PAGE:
Regarding the State of Origin

Regarding the State-of-Origin

May 10, 2000 (updated April 2005)

 

On the eve of the 20th anniversary of the inaugural State of Origin rugby league match, I would like to add my contribution to the growing list of 'Greatest Ever' sides for the two teams. They have been chosen on performances in Origin matches and also on how much they typify the spirit of State of Origin rugby league.

 

NEW SOUTH WALES

 

QUEENSLAND

Tim Brasher

1

Darren Lockyer (gk)

Timana Tahu

2

Dale Shearer

Matthew Gidley

3

Chris Close

Ryan Girdler

4

Peter Jackson

Michael O'Connor (gk)

5

Brett Dallas

Laurie Daley

6

Wally Lewis (c)

Andrew Johns

7

Allan Langer

Glenn Lazarus

8

Shane Webcke

Ben Elias (c)

9

Wayne Bartrim

Paul Harragon

10

Steve Price

Noel Cleal

11

Trevor Gillmeister

Ben Kennedy

12

Paul Vautin

Luke Ricketson

13

Billy Moore

 

 

 

Brad Fittler

14

Kevin Walters

Bradley Clyde

15

Sam Backo

Ian Roberts

16

Martin Bella

Steve Roach

17

Kerrod Walters

Phil Gould

Coach

WAYNE BENNETT

 

There aren't really too many surprises here. One might be the absence of Mal Meninga for Queensland, but I feel that he never stood out at Origin level as Close and Jackson did so memorably. Wayne Bartrim at hooker may also be a surprise, but he was one of the heroes of the 1995 series for the Cane Toads and seemed more passionate about Origin than the better-performed Steve Walters, who also loses out on a spot to his younger brother Kerrod for similar reasons.

 

and now... The Serious Bit

 

My memories of State of Origin as a youngster are painful. I moved from Newcastle to Brisbane in 1986 and was immediately branded a 'cockroach' (the colloquial name for New South Welshmen in these parts) by the kids at school who, in their defence, were only doing what their fathers were doing. New South Wales won the first match of the 1987 series and then proceeded to lose the next eight matches straight. A Queensland win in an Origin match would inevitably be followed by a bashing at school by young parochialists keen to find an enemy to assert their dominance over something, no matter how thin and weak he was.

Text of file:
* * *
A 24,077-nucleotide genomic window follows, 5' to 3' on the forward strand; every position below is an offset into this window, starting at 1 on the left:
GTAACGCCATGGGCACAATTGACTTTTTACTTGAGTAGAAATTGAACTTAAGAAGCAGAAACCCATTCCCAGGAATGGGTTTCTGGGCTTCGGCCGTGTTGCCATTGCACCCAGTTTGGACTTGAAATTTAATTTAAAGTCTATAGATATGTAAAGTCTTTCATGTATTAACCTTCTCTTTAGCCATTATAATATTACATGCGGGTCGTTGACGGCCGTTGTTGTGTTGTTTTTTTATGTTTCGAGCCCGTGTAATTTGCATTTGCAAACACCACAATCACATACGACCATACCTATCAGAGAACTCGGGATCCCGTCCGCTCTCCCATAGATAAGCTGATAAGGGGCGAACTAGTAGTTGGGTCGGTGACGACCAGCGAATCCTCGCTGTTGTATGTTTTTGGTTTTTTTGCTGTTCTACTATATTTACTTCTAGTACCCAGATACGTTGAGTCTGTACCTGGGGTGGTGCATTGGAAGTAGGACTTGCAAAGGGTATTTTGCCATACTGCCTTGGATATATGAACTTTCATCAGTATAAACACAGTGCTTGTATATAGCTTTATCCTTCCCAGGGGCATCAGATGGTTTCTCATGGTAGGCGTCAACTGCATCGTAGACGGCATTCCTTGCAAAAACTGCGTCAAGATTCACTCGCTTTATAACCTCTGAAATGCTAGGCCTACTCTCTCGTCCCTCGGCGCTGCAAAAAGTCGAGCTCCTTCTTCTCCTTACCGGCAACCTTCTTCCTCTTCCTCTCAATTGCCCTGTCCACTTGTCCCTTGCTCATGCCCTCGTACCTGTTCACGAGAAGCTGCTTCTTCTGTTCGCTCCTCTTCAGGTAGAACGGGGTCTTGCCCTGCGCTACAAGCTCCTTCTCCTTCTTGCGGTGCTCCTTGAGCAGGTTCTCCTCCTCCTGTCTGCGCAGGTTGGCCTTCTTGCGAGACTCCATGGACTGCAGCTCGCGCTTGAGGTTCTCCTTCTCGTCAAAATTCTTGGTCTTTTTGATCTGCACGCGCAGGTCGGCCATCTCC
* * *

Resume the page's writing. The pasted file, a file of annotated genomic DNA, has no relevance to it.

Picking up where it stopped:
The best thing to happen to State of Origin was the Super League war. The result of the ARL / Super League split was that people realised that these rugby league players were not gods, damn it, they weren't even heroes. The public realised that their happiness shouldn't depend on the result of a football game played by a group of money-grabbing mercenaries.

 

The fervour surrounding State of Origin seems to be slightly on the rise again, but it won't approach the bad old days of the eighties again. Queensland has lost a lot of its inferiority complex, largely due to their success in the Origin, but also now that Brisbane is a much more vibrant city than it was and isn't constantly trying to prove itself anymore (it's also full of ex-New South Welshmen!).

 

To those, however, who still cling to the belief that getting drunk at the Caxton on Origin night and hurling obscenities at people whose only fault is to be a talented footballer from another state is a good way to have fun, I have one thing to say to you; FUCK YOU! You make attending this high quality sporting event an impossibility for those of us with standards of fairness and you maintain the inferiority complex that has crippled this part of the world for so long.

 

If anyone has any tales of 'cockroaches' being bashed in Queensland schools for the simple crime of liking a team from somewhere else, please let me know. I have some scores to settle!

 

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